The new bench, cushions and curtains!
New outdoor cushions!

Once most of the projects were finished and Agape was show worthy, we threw a going away party to celebrate this new chapter of our lives with family and friends.

It was a nautical themed costume party and so many people we love came out, dressed up and danced the night away with us!

My family as the crew from The Life Aquatic!

Every surface was cleaned and polished, inside and out. Every hatch, locker and drawer was re-organized and provisioned. Agape had never looked better! We were so proud to finally show off all our hard work and our boat that we love so much.

Josh and I were overwhelmed by how many people came out to show their encouragement and support.  We ate, drank and danced, celebrating long into the night with a small after party on Agape.


We are currently working on a new video sharing more from our time on the hard refitting the boat, and plan to post several more in-depth write ups on a few of the larger projects, as well as a break down on costs for those of you who are interested.

Thank you so much for following along on our journey and we can’t wait to share more!

Time for a refit!

Well, we know we’ve been pretty silent on the blog this last year and it is because we have been hard at work, saving for Agape’s big refit and trip around the world! Josh quit his job at the end of July and since then has been working on Agape full time, (project updates to come).

We’ve lived aboard full time for almost a year and a half now, and this month we checked out of our slip and have moved Agape over to the boat yard for a month long refit.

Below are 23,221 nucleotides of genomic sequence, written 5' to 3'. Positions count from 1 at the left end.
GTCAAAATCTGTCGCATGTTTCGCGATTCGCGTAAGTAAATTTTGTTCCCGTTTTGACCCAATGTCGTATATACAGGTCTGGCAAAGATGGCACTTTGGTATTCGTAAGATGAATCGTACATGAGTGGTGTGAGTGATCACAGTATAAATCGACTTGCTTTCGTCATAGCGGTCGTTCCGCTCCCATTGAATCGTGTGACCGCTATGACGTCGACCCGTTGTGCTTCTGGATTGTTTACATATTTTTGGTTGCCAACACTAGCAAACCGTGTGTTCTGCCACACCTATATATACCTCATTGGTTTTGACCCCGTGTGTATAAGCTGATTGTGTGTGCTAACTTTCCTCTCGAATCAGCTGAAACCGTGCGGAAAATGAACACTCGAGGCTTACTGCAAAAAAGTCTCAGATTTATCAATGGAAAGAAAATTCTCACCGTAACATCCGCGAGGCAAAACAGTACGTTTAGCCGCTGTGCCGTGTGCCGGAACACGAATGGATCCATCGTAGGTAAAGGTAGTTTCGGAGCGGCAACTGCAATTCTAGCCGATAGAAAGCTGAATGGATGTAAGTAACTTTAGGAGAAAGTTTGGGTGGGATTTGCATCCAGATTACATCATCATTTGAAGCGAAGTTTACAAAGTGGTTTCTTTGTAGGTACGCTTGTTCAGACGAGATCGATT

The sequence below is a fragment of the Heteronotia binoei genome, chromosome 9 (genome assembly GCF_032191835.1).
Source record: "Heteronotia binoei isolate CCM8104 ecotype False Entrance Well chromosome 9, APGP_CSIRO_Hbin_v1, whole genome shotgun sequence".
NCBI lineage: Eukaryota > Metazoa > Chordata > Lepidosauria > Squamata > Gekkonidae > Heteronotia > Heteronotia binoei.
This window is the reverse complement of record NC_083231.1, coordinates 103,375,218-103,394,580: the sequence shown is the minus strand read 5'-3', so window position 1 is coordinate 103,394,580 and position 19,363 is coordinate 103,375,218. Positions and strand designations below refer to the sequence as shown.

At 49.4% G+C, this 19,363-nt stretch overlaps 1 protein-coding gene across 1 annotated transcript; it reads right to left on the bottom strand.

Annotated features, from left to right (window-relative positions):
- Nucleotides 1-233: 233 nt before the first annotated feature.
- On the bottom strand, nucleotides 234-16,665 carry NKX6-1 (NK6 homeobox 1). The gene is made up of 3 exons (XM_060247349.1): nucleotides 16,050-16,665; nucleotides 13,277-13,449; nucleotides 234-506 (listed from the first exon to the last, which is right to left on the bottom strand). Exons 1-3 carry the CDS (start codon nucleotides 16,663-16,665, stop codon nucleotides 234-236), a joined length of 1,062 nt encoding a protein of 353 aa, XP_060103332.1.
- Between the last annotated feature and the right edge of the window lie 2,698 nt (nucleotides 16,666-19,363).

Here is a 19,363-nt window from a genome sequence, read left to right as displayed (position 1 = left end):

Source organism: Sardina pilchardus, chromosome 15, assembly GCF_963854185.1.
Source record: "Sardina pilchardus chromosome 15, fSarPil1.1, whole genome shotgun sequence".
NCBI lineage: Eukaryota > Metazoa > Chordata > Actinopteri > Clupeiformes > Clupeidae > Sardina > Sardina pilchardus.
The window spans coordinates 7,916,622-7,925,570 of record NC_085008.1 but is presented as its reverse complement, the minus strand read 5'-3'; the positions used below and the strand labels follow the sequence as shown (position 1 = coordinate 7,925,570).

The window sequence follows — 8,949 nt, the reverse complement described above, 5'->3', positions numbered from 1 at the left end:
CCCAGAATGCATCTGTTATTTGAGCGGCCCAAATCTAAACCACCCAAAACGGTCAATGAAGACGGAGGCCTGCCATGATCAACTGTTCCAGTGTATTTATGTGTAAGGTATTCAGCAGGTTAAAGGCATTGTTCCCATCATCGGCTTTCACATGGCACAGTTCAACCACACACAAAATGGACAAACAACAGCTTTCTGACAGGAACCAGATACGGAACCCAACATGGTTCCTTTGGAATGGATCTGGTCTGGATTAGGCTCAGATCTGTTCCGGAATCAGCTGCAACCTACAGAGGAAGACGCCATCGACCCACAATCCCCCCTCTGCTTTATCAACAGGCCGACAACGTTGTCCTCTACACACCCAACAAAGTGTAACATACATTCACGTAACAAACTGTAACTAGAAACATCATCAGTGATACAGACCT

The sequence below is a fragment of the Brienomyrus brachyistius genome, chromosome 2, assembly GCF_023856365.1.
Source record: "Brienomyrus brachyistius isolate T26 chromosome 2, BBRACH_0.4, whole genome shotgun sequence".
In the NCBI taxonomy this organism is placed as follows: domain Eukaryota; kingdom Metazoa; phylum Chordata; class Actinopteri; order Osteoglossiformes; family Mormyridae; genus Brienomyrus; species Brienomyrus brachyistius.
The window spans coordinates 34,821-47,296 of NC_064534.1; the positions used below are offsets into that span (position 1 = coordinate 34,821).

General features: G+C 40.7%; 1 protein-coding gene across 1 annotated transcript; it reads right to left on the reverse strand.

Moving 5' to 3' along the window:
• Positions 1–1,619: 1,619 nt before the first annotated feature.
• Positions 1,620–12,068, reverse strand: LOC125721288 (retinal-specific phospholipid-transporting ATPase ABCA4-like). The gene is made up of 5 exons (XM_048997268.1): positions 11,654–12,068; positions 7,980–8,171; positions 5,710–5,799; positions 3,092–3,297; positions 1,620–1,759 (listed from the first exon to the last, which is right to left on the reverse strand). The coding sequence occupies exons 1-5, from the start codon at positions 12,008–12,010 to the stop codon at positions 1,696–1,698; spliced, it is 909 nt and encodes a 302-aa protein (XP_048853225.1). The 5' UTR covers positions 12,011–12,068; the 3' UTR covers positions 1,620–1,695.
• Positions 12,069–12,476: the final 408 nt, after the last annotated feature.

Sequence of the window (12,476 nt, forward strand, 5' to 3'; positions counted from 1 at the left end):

Step one: Unstep the mast!

Brightwork Yaaaa!!!

83 degrees, sunny, and beautiful….. Perfect for bright work!


I have to admit, I thought that doing the rub rails was going to be a lot faster and easier than it turned out to be. Just like every other boat project…. But, it was a beautiful day with no wind and no surf, so why not?
We started by taking the three sections of bronze off the teak rail (even though Rachel said we shouldn’t). I definitely underestimated the weight of these caps, and how much work it would be to put them back on. We will definitely leave the rail on the starboard side when we get around to working on it.

Rub Rail after the cap had been removed.
Rub Rail after the cap was removed.

We used a heat gun and a scraper to break up the adhesion from the old varnish and strip the teak. Then we sanded, sanded, and sanded some more. I’m not quite sure why I prefer to sand everything by hand, probably partly my masochistic tendencies or the fear of taking off too much of the teak. Anyways, we started with 80 grit sandpaper and progressed to 220 grit for our final pass over the rail.

The rub rail after removing the old varnish and taped for sanding.
Let the sanding begin!
Let the sanding begin!

Taping off the rail.

The rub rail ready to cetol.
The rub rail ready to cetol.

During the early stages of the project, I’d been having an internal battle between using “real varnish” or Cetol. We love the way varnish looks, but…. it’s a lot more work and lasts half as long as Cetol. We had heard great things about Cetol and looked at a couple of boats that have used it. It looked great and the product has come a long way from the milky orange Cetol that I remembered. So, I swallowed my “yachty pride” and decided to go with the Cetol. I’m hoping it will be a lower maintenance solution so Rachel and I can enjoy the warm beaches and waters of distant shores and not be chained to a dock dripping sweat into our varnish.

Recapping the rail.
Recapping the rail.
Applying the first coat of cetol.
Applying the first coat of cetol.
One of the many boat yoga poses.
One of the many boat yoga poses.


After all the sanding and masking was finished, we wiped down the rail with Special thinner 216 and began celtoling. We decided to do four coats of Cetol Marine Natural Teak and two coats of clear sealant. The problem with using Cetol is that you need at least 24 hours of dry time between coats, so six days and six coats later, we were ready to peel back the tape and see the final product of all our hard work.

Shiny and bright! The rub rail is finally finished!